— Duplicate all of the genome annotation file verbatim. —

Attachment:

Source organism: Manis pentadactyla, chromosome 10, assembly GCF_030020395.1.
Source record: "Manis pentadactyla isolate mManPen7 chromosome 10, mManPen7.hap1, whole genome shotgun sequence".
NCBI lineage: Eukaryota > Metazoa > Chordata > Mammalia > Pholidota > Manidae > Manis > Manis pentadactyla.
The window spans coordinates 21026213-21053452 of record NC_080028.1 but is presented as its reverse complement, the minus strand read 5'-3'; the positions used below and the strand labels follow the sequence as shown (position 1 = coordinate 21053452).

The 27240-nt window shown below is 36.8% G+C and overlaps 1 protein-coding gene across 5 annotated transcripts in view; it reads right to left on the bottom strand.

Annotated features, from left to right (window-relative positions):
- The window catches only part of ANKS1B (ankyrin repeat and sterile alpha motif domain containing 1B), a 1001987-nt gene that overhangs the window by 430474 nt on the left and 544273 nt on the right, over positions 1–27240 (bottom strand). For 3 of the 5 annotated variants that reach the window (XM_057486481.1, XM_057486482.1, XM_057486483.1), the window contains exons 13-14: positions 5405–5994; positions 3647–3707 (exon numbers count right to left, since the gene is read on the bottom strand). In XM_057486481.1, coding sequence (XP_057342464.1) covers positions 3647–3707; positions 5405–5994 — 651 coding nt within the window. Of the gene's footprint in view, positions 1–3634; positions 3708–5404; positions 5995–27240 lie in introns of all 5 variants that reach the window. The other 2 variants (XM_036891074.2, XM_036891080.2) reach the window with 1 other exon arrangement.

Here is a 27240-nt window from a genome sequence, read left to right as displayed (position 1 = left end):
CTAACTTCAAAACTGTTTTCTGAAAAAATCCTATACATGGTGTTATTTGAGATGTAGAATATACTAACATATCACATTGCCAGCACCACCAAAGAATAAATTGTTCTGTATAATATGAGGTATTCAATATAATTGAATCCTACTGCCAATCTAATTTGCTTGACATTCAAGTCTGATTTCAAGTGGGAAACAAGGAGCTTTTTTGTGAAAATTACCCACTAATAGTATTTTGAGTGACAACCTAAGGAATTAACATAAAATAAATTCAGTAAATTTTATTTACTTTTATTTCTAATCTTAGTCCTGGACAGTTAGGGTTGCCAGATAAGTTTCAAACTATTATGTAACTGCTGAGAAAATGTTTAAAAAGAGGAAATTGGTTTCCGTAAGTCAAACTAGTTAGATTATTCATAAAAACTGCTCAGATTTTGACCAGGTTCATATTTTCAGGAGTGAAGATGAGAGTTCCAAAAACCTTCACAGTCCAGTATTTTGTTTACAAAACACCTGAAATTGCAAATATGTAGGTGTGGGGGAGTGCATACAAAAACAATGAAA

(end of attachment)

Source organism: Manis pentadactyla, chromosome 10, assembly GCF_030020395.1.
Source record: "Manis pentadactyla isolate mManPen7 chromosome 10, mManPen7.hap1, whole genome shotgun sequence".
NCBI lineage: Eukaryota > Metazoa > Chordata > Mammalia > Pholidota > Manidae > Manis > Manis pentadactyla.
The window spans coordinates 21026213-21053452 of record NC_080028.1 but is presented as its reverse complement, the minus strand read 5'-3'; the positions used below and the strand labels follow the sequence as shown (position 1 = coordinate 21053452).

The 27240-nt window shown below is 36.8% G+C and overlaps 1 protein-coding gene across 5 annotated transcripts in view; it reads right to left on the bottom strand.

Annotated features, from left to right (window-relative positions):
- The window catches only part of ANKS1B (ankyrin repeat and sterile alpha motif domain containing 1B), a 1001987-nt gene that overhangs the window by 430474 nt on the left and 544273 nt on the right, over positions 1–27240 (bottom strand). For 3 of the 5 annotated variants that reach the window (XM_057486481.1, XM_057486482.1, XM_057486483.1), the window contains exons 13-14: positions 5405–5994; positions 3647–3707 (exon numbers count right to left, since the gene is read on the bottom strand). In XM_057486481.1, coding sequence (XP_057342464.1) covers positions 3647–3707; positions 5405–5994 — 651 coding nt within the window. Of the gene's footprint in view, positions 1–3634; positions 3708–5404; positions 5995–27240 lie in introns of all 5 variants that reach the window. The other 2 variants (XM_036891074.2, XM_036891080.2) reach the window with 1 other exon arrangement.

Here is a 27240-nt window from a genome sequence, read left to right as displayed (position 1 = left end):
CTAACTTCAAAACTGTTTTCTGAAAAAATCCTATACATGGTGTTATTTGAGATGTAGAATATACTAACATATCACATTGCCAGCACCACCAAAGAATAAATTGTTCTGTATAATATGAGGTATTCAATATAATTGAATCCTACTGCCAATCTAATTTGCTTGACATTCAAGTCTGATTTCAAGTGGGAAACAAGGAGCTTTTTTGTGAAAATTACCCACTAATAGTATTTTGAGTGACAACCTAAGGAATTAACATAAAATAAATTCAGTAAATTTTATTTACTTTTATTTCTAATCTTAGTCCTGGACAGTTAGGGTTGCCAGATAAGTTTCAAACTATTATGTAACTGCTGAGAAAATGTTTAAAAAGAGGAAATTGGTTTCCGTAAGTCAAACTAGTTAGATTATTCATAAAAACTGCTCAGATTTTGACCAGGTTCATATTTTCAGGAGTGAAGATGAGAGTTCCAAAAACCTTCACAGTCCAGTATTTTGTTTACAAAACACCTGAAATTGCAAATATGTAGGTGTGGGGGAGTGCATACAAAAACAATGAAA